FinCap welcomes the government’s continued commitment to loan security. Laws requiring all lenders to have robust processes to sell only appropriate and affordable loans will continue to prevent harm in our communities.
This morning, Minister Clark announcement
some practical updates that guide lenders by further clarifying the checks they should do before selling a loan.
Previous government reforms to credit agreements and the Consumer Finance Act (CCCFA) are already creating a more level playing field for whānau.
Financial mentors report that the most blatantly unfair lending practices are disappearing as troubled borrowers have more options. This means more well-being for our whānau and our communities.
In one letter to deputies From FinCap and others earlier this week, we highlighted the introduction in 2021 of clear requirements for what lenders must include in an affordability assessment as a game changer.
These checks mean that all borrowers can expect lenders not to look to put them on the path to financial disaster with unaffordable interest and fees or unsuitable arrangements.
North Harbor Budgeting Service financial mentor David Verry said CCCFA reform has so far meant mobile or payday lenders – like truck shops – have all but disappeared from the landscape.
“The number of people we had before – I had clients who had five or six payday loans – I don’t see payday loans now, or anything like a payday loan,” he said.
Debtfix director and co-founder Christine Liggins says the reform means fewer people are being sold a loan they cannot afford.
“A real, honest affordability assessment will easily stop a spiral of debt because it takes into account all the costs – all the things people don’t think about.”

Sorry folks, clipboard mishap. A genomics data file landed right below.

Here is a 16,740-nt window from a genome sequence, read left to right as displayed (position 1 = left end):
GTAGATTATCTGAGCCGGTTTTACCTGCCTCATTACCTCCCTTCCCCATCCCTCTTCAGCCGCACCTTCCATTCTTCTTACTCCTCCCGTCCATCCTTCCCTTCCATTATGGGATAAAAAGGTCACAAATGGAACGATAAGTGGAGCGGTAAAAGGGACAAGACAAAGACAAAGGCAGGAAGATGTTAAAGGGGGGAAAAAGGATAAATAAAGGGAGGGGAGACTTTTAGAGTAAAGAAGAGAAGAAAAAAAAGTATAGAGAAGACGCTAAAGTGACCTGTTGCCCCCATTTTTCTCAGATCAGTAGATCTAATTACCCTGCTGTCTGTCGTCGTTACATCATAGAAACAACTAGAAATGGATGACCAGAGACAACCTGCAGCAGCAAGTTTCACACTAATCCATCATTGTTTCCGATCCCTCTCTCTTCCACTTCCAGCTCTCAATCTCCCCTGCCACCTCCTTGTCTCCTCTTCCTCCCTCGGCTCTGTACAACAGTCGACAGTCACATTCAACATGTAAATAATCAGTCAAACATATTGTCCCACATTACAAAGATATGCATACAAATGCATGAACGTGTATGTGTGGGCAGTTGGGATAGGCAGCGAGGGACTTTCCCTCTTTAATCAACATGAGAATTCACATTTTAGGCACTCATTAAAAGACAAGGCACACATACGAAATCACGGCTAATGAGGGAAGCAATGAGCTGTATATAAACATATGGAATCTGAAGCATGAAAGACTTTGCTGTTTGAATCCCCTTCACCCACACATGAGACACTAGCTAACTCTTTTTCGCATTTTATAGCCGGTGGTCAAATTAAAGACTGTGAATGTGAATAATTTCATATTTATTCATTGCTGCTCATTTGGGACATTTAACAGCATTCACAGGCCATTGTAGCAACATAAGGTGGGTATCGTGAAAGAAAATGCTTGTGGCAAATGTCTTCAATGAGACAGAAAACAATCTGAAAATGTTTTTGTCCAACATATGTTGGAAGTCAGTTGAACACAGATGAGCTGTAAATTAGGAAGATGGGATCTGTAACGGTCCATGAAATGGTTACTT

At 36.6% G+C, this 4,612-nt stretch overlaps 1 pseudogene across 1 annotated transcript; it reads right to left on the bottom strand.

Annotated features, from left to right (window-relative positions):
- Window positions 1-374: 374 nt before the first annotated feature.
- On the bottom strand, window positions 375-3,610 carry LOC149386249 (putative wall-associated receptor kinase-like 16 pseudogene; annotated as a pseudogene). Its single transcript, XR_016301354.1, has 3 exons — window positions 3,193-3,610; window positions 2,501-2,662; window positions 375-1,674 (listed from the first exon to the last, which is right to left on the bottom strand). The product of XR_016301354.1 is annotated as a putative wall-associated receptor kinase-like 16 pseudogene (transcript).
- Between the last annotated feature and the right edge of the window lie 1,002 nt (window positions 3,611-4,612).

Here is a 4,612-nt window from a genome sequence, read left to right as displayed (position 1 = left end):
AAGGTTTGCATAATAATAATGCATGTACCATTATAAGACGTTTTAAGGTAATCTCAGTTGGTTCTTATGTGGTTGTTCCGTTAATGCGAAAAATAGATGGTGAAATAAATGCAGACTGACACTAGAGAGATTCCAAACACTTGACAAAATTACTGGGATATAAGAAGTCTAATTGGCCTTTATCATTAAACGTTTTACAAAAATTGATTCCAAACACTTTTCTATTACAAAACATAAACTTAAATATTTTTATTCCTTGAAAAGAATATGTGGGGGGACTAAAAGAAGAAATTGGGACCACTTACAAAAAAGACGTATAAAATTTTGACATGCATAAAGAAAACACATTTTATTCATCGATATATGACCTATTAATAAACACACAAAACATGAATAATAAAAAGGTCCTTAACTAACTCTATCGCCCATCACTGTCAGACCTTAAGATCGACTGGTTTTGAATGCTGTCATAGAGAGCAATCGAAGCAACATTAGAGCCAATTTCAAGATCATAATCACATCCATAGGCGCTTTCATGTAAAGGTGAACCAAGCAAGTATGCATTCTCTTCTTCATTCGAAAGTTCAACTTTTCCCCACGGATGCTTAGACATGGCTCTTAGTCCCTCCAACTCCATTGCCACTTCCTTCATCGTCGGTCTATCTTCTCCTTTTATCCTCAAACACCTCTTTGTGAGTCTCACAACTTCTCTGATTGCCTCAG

FinCap Senior Policy Advisor Jake Lilley said they will continue to support changes that protect all whānau from financial hardship.
“Too often financial mentors see lenders collect loans that were never going to work and immediately put a whānau on a difficult journey where it was hard to buy kai.
“Safe lending laws with affordability assessment financial health checks mean lenders cannot overlook the damage they could or have caused,” he says.
“As the Commerce Commission recently revealed, predatory flex-fee practices that are banned overseas are commonplace in the auto loan industry. It’s important that borrowers have safe lending laws that allow them to support.”
FinCap will continue to participate in the Council of Financial Regulators’ investigation into the implementation of CCCFA reforms to share the benefits of safe lending laws, as well as instances where some lenders are still avoiding liability for unfair conduct.
- FinCap is the umbrella organization for Aotearoa’s 900+ financial mentors
- The package of reforms planned by the CCCFA over the past few years includes interest rate caps for high-cost loans, certifications for mobile lenders (or truck shops), and sanctions for senior executives and directors who do not comply with the changes.
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